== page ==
Obaugh sues Elliott Auto, claiming business conspiracy – Staunton News Leader
STAUNTON – Auto dealership owner Eric Obaugh has filed a civil suit against Elliott Auto and others, claiming there was a business conspiracy to sell the now-closed dealership group while in negotiations with Obaugh.
According to documents at the Staunton Circuit Court, Obaugh has filed a lawsuit against M&T Bank, David L. Weimer, Weimer Automotive, William Elliott, Augusta Automotive, Elliott & Elliott and Elliott Chevrolet.
Obaugh currently co-owns dealerships in Staunton and Waynesboro. Documents were filed with the court on Friday.
Court documents said Obaugh had the intent to acquire the franchise rights, business assets and real estate of Elliott Chevrolet Cadillac and Elliott Chrysler Dodge Jeep RAM, both in Staunton through a non-binding letter of intent. Obaugh later had a real estate purchase and sale agreement for the Chrysler franchise, according to documents.
Obaugh alleges Elliott broke a clause in the letter of intent and sold part of his company to another buyer.
Now, Obaugh is asking for $5 million in damages and a jury trial.
Starting in November 2015, Obaugh started negotiating with Elliott, through a non-binding letter of intent, to buy the two franchises and inventory — for an expected $6.1 million.
Although not binding, the letter apparently did have a “no shop clause,” which stated there would be a period of 90 days in which the seller or seller affiliates could not “solicit, encourage, participate in, or accept any offer, discussion, or proposal regarding the possible acquisition by any person or entity” other than the buyer.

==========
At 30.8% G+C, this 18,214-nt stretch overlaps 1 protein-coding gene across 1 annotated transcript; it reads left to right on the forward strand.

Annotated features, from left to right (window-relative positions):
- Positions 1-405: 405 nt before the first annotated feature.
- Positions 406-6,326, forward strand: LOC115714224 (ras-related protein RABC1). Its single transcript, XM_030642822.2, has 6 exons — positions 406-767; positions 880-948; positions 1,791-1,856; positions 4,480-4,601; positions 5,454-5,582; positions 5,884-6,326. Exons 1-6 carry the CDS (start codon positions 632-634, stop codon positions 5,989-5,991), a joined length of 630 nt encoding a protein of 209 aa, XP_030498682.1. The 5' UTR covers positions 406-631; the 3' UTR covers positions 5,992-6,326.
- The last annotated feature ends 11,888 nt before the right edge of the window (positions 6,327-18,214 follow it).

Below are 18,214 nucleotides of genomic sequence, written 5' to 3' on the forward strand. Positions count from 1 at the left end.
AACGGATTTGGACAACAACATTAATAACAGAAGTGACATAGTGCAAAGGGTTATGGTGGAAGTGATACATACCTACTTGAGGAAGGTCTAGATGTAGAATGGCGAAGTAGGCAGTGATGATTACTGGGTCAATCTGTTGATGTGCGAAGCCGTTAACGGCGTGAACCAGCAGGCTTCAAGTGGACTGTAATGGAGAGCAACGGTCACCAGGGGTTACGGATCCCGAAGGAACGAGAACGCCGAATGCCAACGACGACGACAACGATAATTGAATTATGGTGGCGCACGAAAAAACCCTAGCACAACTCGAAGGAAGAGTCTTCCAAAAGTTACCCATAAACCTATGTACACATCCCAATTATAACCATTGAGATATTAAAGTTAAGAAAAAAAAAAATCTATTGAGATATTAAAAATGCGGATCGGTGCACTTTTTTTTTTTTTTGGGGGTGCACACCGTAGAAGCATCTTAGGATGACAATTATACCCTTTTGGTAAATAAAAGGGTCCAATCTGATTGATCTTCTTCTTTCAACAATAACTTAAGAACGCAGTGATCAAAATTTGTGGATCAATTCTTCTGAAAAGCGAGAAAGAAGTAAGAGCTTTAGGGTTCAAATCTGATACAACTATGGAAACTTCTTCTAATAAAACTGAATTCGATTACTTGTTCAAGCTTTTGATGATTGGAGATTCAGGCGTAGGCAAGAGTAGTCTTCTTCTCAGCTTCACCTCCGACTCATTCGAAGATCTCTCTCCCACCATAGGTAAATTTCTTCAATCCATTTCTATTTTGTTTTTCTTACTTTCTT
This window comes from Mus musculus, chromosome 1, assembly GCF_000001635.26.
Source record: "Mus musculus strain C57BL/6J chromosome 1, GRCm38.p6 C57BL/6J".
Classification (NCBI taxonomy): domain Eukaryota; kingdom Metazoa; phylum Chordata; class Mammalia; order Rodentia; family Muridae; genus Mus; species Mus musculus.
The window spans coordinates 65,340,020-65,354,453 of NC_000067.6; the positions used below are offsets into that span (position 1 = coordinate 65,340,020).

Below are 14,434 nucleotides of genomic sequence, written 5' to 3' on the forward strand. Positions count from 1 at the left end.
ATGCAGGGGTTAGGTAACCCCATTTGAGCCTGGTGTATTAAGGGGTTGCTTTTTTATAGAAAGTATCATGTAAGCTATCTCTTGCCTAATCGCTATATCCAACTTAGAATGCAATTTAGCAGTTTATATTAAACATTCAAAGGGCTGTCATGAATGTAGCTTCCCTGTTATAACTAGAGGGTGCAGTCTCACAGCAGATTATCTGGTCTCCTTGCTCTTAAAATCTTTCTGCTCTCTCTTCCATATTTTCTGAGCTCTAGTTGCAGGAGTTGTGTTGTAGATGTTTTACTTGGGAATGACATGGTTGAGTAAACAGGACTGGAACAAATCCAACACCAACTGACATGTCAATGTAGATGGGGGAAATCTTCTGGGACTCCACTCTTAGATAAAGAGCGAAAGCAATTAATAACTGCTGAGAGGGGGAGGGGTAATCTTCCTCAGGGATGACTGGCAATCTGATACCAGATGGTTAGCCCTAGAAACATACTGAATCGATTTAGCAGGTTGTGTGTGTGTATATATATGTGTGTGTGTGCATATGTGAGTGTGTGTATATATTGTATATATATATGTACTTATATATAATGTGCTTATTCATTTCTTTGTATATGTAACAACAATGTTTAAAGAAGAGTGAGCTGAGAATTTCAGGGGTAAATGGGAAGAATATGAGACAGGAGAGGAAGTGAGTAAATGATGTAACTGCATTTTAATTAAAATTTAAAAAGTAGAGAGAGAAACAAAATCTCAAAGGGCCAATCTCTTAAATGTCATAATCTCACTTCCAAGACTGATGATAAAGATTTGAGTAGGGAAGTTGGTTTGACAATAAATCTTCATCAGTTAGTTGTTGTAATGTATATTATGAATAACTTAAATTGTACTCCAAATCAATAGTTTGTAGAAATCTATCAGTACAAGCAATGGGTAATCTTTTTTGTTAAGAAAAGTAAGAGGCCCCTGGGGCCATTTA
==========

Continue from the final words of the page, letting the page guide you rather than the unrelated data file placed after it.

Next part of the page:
Obaugh then allegedly entered into a confidential information agreement with Elliott to move forward in the buying process.
But by the end of December, Elliott ceased negotiations with Obaugh, court documents said. Elliott then closed both the Chevrolet and Chrysler franchise dealership in Staunton at the beginning of January.
Negotiations later resumed weeks later, and on Jan. 22, Obaugh and Elliott entered into a real estate purchase and sale agreement for the Chrysler franchise of the business, documents said. That agreement is the step prior to drawing up the deed, and is not a binding contract.
According to the agreement, Obaugh would acquire Elliott’s Chrysler real estate and franchise for $2.4 million. With the new purchase, Obaugh named his newly formed corporation Automotive of Staunton, Inc. for the purchase of the Elliott Chrysler Dodge Jeep RAM franchise rights, documents said.
After signing the agreement on Jan. 22, Elliott negotiated with David Weimer of Frostburg, West Virginia, and Weimer Chevrolet, Inc., of Moorefield, West Virginia, to sell the same assets that were agreed to Obaugh, documents said. Court documents also said Elliott did so with pressure from M&T Bank. It’s unclear what business relationship Elliott and M&T have.
The defendants were aware of the agreements and previous negotiations Elliott had with Obaugh, court documents said.
Before Feb. 22, court documents allege “all of the new car and truck inventory disappeared from the business premises of ‘Elliott Chevrolet Cadillac’ and shortly thereafter all or almost all of the new car inventory appeared a few days later on the automobile dealers lots of companies owned by David L. Weimer.”
Then after Feb. 22, the same thing allegedly happened at the Elliott Chrysler franchise. Documents said new car and truck inventory from that lot disappeared and appeared on lots owned by Weimer.
Obaugh’s claim says Elliott breached their contractual obligations, there was “tortious interference with contracts, business relations and business expectancies” and statutory and common law civil conspiracy.
Elliott’s lawyer Stephan Milo would not comment on the lawsuit.